To couple, or not to couple, that is the question

There seems to be a fundamental difference of opinion between those who would couple their speakers to the floor (e.g., with spikes), and those who would decouple them (e.g., with springs). I’ve gone both ways, but have found that I prefer the latter; I’ve currently got Sorbothane feet attached to my tower speakers, so that they wobble or "float"—much like the Townshend Platforms videos show for that similar, but more expensive, approach. My ears are the final arbiters of my listening experience, so they rule my choices. But my mind likes to have a theoretical explanation to account for my subjective preferences.

That’s where the question comes in. A very knowledgable audiophile friend insists that what I prefer is precisely the opposite of what is best: that ideally, the speaker enclosure should be as rigid and immovable as possible so that the moving cones of the drivers can both most efficiently and most accurately create a sound front free of the inevitable colorations that would come from fighting against a moving cabinet. He says that transients will be muddied by the motion of the cabinet set up by the motion of the speaker cones. And this makes perfect sense to me in terms of my physical intuitions. It’s perhaps analogous to the desirability of having a rigid frame in a high-performance vehicle, which allows the engineers to design the suspension without having to worry too much about the complex interactions with a flexing chassis.

Am I just deluded, then, in preferring a non-rigid interface between speaker and floor? Or does it depend on the kind of floor? (I get that most advice seems to favor decoupling from a suspended wood floor, and coupling to a slab; my floor is hardwood, but not exactly "suspended" as the underflooring structure is very rigid.) Or are there trade offs here, as there usually are in such options: do I gain something (but what, and how?) even as I lose something else (i.e., clean transients, especially in bass tones)?

The ears will win this contest, but I like to have my mind on board if possible. So thanks for any input you may have on this question.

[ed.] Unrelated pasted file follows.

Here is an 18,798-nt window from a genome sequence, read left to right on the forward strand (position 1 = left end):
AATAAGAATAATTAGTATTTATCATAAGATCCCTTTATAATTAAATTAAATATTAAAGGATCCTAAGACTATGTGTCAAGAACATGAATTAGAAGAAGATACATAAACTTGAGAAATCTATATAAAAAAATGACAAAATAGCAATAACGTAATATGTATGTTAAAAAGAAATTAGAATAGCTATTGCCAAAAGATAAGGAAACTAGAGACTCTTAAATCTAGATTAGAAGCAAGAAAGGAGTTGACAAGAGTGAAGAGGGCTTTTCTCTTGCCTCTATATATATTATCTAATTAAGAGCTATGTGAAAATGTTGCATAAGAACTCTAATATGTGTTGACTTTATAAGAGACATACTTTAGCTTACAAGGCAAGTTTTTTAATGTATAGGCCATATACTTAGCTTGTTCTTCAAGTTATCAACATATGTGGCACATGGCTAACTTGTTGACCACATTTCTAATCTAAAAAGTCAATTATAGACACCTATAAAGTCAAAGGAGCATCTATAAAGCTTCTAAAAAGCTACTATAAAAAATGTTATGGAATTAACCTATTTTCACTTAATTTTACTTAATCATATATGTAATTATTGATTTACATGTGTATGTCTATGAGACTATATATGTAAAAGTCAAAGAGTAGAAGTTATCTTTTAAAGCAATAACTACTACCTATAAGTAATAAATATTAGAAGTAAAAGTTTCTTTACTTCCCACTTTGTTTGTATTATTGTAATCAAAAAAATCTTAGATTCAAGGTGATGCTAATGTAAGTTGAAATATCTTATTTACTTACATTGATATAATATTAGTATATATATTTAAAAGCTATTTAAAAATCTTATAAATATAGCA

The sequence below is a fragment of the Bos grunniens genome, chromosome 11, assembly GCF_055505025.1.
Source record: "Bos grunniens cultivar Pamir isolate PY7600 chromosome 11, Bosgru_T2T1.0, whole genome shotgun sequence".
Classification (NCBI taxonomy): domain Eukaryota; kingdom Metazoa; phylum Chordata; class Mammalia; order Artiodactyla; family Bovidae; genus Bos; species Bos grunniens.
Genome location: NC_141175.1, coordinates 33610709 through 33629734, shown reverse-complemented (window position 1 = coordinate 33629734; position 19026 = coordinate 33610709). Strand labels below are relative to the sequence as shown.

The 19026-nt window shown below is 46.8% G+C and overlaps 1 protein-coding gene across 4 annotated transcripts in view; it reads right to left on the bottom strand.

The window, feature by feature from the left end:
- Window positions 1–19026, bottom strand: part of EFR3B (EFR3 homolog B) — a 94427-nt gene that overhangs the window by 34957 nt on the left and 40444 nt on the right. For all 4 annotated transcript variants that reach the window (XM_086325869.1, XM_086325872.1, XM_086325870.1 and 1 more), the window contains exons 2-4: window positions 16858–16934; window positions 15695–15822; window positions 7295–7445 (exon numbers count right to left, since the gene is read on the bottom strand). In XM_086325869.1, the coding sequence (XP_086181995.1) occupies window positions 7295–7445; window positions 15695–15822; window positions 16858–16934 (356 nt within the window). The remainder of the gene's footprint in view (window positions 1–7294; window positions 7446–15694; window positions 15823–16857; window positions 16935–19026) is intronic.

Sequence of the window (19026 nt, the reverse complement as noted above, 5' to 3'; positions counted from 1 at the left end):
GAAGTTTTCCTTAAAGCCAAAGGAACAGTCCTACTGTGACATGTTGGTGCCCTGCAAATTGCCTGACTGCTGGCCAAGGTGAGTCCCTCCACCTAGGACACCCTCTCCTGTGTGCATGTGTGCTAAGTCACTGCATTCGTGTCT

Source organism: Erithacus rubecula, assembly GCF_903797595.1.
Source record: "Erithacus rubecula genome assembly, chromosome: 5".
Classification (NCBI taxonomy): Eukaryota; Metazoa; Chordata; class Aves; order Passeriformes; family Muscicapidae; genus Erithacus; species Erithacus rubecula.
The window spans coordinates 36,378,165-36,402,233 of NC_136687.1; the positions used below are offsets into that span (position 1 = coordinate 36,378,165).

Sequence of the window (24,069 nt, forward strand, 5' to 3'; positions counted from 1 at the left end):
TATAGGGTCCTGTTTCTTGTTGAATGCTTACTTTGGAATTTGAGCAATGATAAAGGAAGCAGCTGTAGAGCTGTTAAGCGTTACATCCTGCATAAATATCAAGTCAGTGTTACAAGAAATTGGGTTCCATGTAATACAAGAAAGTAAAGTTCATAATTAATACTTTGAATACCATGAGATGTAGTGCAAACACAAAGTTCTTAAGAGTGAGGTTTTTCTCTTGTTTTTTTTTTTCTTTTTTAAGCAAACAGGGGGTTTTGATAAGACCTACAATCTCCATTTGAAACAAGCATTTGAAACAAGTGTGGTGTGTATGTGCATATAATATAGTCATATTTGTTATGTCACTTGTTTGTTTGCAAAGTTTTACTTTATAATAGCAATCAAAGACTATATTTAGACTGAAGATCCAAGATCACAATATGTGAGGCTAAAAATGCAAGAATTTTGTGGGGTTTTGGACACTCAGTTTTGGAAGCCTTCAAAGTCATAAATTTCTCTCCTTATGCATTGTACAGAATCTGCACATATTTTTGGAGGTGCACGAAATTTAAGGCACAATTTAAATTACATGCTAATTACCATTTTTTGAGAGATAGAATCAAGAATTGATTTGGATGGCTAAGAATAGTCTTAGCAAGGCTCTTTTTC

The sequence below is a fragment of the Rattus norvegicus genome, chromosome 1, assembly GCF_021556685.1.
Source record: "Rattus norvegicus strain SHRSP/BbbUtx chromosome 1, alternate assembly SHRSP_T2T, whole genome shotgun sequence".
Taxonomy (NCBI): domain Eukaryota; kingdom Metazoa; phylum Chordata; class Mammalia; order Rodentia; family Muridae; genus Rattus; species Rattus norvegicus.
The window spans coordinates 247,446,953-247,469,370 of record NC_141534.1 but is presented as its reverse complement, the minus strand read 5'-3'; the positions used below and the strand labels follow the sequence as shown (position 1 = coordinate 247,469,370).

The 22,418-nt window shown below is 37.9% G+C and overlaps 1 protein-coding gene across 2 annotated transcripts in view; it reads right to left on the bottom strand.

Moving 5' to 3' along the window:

Even with springs, damping and resonances play a role in the effectiveness.  Robert's points, Max's springs, Herbie's elastomers, or the NHL's pucks will each perform differently wrt the transmissibility, amplitude, and frequencies of vibrations from one system (the speaker) to the other (the floor), or the other way around.  The audibility and effect on the resulting sound of an audio system will be unique to each system and room.  It is no surprise that there is no consensus here on what sounds best.

It is isolation that alleviates this. 

Yeah, I keep my speakers in the media room and listen in the garage.

Unless speakers are suspended via a silent air column, they are not 'isolated'



Didn't see any 'proof'...

With well-designed speakers, if there is no acoustic data conveyed through the cabinet, so why is there some "decoupling" need?  This is an aesthetic marketing tool.  It is expected.  On the flip side, nothing is perfect, so there remains some sound transmission no matter how good the cabinet is.  So then isolate the floor.  My drivers float on a gasket so the front wave is not a problem, but as it is a monopolar closed box system, the backwave is.  Despite the "Acoustic coffin" cabinet design, that is with no backwave sound escaping, I still isolate the floor. Does it make a difference?  No. 

I've tried many floor standing speakers that I have owned, using both soft isolation footers and hard spikes to the floor. I have found that ,for me, large floor standers benefit from spikes, while stand mounted book shelf speakers, sound better with sorbothane or blu tak coupling to the stand.